Go On To Day 30Return To Day 28Day 29. Basalt on Board

By Edwin Schiele

October 24, 1998. Throughout most of the trip, we’ve had to watch where we put our coffee down, because maps cover all of the tables. Now new obstacles fill the main lab. There are rocks on the tables, rocks on the floor, rocks in buckets, and rocks in bags.

J. Mercier, M. Bulmer, and F. Trusdell pick rocks from dredge(L. Dolby)
Jennifer Mercer, Mark Bulmer, and Frank Trusdell remove basalt from the dredge. (L. Dolby)

Point to one of the rocks dredged from Puna Ridge and ask one of the geologists what it is, and he or she will answer "basalt." This is a primitive attempt at humor (geologists are a witty bunch). Basalt equals lava. All of Puna Ridge (and Hawaii for that matter) is made of lava. There are no other types of rocks. It’s like pointing to zebra and asking a biologist what it is, and the biologist answers "an animal." Biologists’ jokes, however, are usually much funnier.

Crane lifts dredge on board (L.Dolby)
The crane lifts the dredge out of the water and onto the deck. (L. Dolby)

Once the crane lifts the dredge on board, those of us on watch and other helpful bystanders lift the rocks out of the chain net, wash them with fresh water, put them in buckets (if they will fit), and carry them inside to dry. Then we begin sorting them.

At first glance, there doesn’t appear to be much to sort. All of the rocks are a dull dark gray and have a rough texture. Some of the rocks have orange stains and others have white stains, so that’s a start. The red stains form when iron in the rocks oxidizes. The white stains are composed of clay. The clay is formed when water seeps into cracks in the rock and reacts with the chemicals in the basalt.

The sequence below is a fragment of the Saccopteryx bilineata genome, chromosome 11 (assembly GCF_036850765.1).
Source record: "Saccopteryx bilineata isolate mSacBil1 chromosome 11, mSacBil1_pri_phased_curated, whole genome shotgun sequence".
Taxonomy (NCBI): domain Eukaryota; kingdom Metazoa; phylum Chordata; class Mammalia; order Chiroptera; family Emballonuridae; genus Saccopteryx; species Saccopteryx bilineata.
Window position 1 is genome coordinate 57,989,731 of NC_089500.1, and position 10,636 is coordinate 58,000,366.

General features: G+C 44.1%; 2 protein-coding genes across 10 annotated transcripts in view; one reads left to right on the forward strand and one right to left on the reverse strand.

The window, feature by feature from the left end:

Olivine
Black basalt with green olivine crystals (L. Dolby)

Click here to enlarge

To find something really interesting, you have to look closer. When molten lava and cold water meet, the top layer of the lava cools instantly so crystals don’t have a chance to form. The result is a layer of black, shiny glass that coats the outside of the rock. The blacker and shinier the glass, the younger the lava flow. Beneath the outer layer, the lava cools more slowly, so the minerals in the lava have a chance to crystallize. The slower the lava or magma cools, the larger the crystals. (See Daily Flash 9 for a discussion of how these minerals form and what the presence of these minerals tells us about the lava). The most abundant mineral found in Kilauea’s magma is olivine. Many of the rocks we are bringing up are studded with dark green olivine crystals. As magma ages, new minerals precipitate out. Plagioclase feldspar (the hipper geologists refer to it simply as "plag") is the next most abundant mineral. It forms white, rod-shaped crystals. Occasionally, we find mostly white aggregates of crystals called gabbro. Gabbro forms when magma cools very slowly in a magma chamber. Subsequent eruptions may then carry the gabbro to the surface.

We sort the rocks into categories based on general appearance (color), the type of glass we see, the abundance of different crystals, and other characteristics. The idea is to group all of the rocks that we think came from the same source. We chip off glass samples from each type and bag them separately. The glass provides scientists with a quick and dirty way to determine the melt composition of the lava. If the scientists find interesting trends, they will go back and further scrutinize the original rocks.

Finally we describe the characteristics of each category in detail. After the cruise, Kevin Johnson and Jennifer Reynolds will analyze the chemical make-up of the rocks. From this information, they hope to learn the ages and sources of different lava flows.

Ship Tracks October 22 through October 24

Puna.jpg (55312 bytes)
Blue = Days 22 and 23
Red = Day 24
Go back to day 28. Go to day 30